Should I sign a prenuptial agreement?
For centuries, in cultures all over the world, marriage was considered a kind of business transaction, unifying two families. As the romantic aspects of marriage have become more prominent, and divorce has become more common, the realities of merging and/or separating property ownership are, of necessity, being reconsidered. Because of the disturbing, undeniable statistics surrounding marriage and divorce, more and more couples are considering the possibility that signing a prenuptial agreement ("prenup" for short) is a sensible option. For couples planning to marry and considering the value of a prenup, it is crucial to have a highly competent family attorney to assist them in the process.
Reasons for Signing a Prenuptial Agreement
There are many reasons for signing a prenuptial agreement, none of them are romantic. The very fact of signing a prenuptial agreement indicates that the couple is taking into account the sad possibility that their marriage may not last "until death do them part." On the other hand, as adults we sign many documents, from insurance forms to health care directives, based on negative prognostications that we would rather deny. Still, we usually agree that such documents have value.
Reasons for having a prenuptial agreement drafted and signed include:
- Protecting inheritance rights of your children and grandchildren from a previous marriage
- Protecting your own practice or business from interference by your former spouse if you divorce
- Making sure that you do not have to take over your spouse's debt in case of a divorce
- Making sure you are compensated if you have to give up a high-paying career after a divorce, perhaps to assume more of a childcare role
- Limiting the amount of spousal support you will have to pay if you divorce
- Protecting your assets if you are entering into a second or subsequent marriage, especially if you have accumulated substantial wealth
Reasons It May Not Be in Your Best Interests to Sign a Prenup
For many people, being asked to sign a prenup at their intended's request is a deal-breaker since it implies a lack of faith in the marriage and in the intended spouse as well. Some reasons not to sign a prenup include:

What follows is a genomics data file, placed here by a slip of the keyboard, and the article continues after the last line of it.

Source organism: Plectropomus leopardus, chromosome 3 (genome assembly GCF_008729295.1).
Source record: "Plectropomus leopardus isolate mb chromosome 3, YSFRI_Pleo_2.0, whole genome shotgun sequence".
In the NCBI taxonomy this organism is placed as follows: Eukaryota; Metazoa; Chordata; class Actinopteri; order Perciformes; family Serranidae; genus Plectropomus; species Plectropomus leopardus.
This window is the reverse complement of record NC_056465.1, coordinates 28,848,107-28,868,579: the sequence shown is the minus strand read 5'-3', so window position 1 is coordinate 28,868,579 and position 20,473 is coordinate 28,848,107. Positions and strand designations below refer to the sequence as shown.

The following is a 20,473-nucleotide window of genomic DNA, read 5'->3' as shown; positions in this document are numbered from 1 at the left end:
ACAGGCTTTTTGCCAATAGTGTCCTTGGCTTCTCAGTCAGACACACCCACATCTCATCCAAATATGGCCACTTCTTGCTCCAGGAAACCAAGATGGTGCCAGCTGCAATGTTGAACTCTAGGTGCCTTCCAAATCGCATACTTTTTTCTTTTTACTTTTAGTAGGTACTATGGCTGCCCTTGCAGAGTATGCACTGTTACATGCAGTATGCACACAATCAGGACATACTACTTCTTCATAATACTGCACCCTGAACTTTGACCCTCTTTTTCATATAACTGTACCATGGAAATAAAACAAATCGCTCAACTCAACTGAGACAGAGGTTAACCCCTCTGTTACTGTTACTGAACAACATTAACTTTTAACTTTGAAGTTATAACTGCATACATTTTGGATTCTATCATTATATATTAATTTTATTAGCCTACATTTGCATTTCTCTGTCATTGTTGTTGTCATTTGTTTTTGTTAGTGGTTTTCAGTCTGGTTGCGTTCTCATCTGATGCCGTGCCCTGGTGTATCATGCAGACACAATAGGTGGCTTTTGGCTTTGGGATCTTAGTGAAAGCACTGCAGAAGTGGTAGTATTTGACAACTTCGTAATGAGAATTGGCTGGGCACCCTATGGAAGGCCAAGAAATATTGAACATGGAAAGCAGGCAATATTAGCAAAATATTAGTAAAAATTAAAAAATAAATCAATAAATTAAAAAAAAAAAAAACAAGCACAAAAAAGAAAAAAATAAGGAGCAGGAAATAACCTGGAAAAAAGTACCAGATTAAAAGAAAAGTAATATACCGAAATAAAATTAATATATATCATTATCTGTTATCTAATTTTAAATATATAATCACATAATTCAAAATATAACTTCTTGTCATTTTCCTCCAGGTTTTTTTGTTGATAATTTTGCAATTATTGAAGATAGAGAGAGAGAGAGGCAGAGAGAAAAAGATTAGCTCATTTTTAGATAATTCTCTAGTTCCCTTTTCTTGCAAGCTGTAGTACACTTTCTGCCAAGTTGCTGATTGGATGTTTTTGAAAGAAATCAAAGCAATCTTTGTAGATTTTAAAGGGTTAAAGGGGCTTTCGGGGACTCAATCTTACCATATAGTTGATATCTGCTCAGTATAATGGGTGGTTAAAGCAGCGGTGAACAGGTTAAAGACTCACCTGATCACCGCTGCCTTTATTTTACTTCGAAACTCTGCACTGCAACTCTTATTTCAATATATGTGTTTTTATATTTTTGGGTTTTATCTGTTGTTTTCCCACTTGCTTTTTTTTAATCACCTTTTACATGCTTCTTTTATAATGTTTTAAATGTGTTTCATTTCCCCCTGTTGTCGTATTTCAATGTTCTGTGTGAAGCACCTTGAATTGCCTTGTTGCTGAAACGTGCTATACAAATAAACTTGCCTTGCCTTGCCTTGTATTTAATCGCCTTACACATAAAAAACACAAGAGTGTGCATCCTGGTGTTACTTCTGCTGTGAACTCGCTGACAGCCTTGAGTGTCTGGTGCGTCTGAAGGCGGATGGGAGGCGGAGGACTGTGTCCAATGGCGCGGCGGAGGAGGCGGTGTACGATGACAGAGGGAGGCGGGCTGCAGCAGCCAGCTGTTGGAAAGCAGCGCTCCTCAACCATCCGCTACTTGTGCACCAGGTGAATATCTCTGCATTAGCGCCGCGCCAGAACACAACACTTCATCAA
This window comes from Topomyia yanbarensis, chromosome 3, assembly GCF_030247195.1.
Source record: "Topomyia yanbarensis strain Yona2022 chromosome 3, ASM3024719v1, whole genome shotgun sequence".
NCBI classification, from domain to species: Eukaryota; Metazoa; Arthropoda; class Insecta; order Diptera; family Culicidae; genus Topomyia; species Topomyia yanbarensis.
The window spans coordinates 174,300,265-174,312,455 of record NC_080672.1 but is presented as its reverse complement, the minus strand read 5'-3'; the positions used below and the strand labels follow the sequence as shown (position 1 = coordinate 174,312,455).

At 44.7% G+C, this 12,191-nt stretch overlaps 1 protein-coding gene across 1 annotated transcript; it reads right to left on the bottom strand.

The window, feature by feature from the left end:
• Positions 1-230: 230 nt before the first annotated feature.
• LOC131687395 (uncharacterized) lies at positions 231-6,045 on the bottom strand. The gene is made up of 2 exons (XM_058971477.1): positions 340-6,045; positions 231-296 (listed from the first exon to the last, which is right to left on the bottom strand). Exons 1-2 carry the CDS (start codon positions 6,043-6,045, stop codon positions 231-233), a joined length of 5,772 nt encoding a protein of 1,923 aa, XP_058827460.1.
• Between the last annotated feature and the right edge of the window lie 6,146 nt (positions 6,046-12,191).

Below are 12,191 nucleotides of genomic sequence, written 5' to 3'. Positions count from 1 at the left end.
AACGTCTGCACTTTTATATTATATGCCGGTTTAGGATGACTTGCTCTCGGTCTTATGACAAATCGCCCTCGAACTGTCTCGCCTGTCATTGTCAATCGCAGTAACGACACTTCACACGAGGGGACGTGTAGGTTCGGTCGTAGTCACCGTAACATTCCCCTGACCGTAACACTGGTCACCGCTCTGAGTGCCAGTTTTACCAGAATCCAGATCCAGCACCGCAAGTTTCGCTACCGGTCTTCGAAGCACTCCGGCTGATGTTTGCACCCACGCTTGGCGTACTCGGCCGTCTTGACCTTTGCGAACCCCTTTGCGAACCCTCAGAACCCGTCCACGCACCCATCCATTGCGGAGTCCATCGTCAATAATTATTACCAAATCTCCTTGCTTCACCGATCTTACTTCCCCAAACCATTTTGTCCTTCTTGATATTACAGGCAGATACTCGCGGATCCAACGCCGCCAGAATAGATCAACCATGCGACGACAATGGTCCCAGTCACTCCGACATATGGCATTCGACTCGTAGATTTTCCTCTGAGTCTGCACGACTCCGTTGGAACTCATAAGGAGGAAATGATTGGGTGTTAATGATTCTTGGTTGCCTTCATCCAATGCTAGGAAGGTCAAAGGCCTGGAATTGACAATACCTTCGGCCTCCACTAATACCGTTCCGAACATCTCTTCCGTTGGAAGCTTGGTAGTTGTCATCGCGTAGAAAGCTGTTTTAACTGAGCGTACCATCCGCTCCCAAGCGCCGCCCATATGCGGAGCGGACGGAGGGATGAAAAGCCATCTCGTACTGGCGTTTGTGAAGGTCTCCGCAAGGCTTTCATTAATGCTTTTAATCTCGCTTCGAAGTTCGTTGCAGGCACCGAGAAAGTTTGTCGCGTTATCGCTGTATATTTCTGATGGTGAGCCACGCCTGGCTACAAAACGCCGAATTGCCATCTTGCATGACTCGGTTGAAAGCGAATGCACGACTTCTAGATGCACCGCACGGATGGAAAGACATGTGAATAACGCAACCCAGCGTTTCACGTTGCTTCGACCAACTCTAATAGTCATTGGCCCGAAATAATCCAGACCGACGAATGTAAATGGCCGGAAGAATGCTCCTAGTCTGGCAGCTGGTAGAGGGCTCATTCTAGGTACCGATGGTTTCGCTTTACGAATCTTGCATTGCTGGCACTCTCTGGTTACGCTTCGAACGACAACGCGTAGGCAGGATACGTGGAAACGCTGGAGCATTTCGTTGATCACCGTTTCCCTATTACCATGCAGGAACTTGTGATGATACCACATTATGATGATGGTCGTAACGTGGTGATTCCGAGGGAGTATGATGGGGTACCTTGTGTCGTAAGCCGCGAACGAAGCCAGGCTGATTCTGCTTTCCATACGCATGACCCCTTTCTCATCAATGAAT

- The prenup may prevent you from inheriting your spouse's estate upon his or her death, a right to which you are otherwise entitled, even if your spouse dies without a will (intestate)
- The prenup may prevent you from reaping the benefits of a share of your spouse's business or professional practice, even if you have been involved in making that business or practice a success
- The lack of trust that a prenuptial agreement implies may set a bad foundation for your marriage, making one or both parties suspicious and uncertain
- It is possible that you will not make the wisest or most self-protective decisions regarding a prenup at the time when your decisions are clouded by romantic dreams
In general, prenuptial agreements are designed to protect the interests of the wealthier partner in the impending marriage by preserving his or her assets and by keeping him or her from having to assume the debts of the spouse after a divorce.
The Importance of Consulting with an Attorney Well-Versed in the Field
If you and your intended are discussing the possibility of a prenup, you should each consult with an experienced family law attorney to make sure your interests are well protected. It is very important that the lawyers you consult withare familiar with the laws in your state and jurisdiction. For more information and assistance in the Capital Region of New York State, please consult with our excellent family attorneys at Ianniello Anderson. We serve clients in the Albany, Clifton Park, Glens Falls, Saratoga Springs, Troy, and the entire Northeastern NY areas and can be reached at 518.350.7755.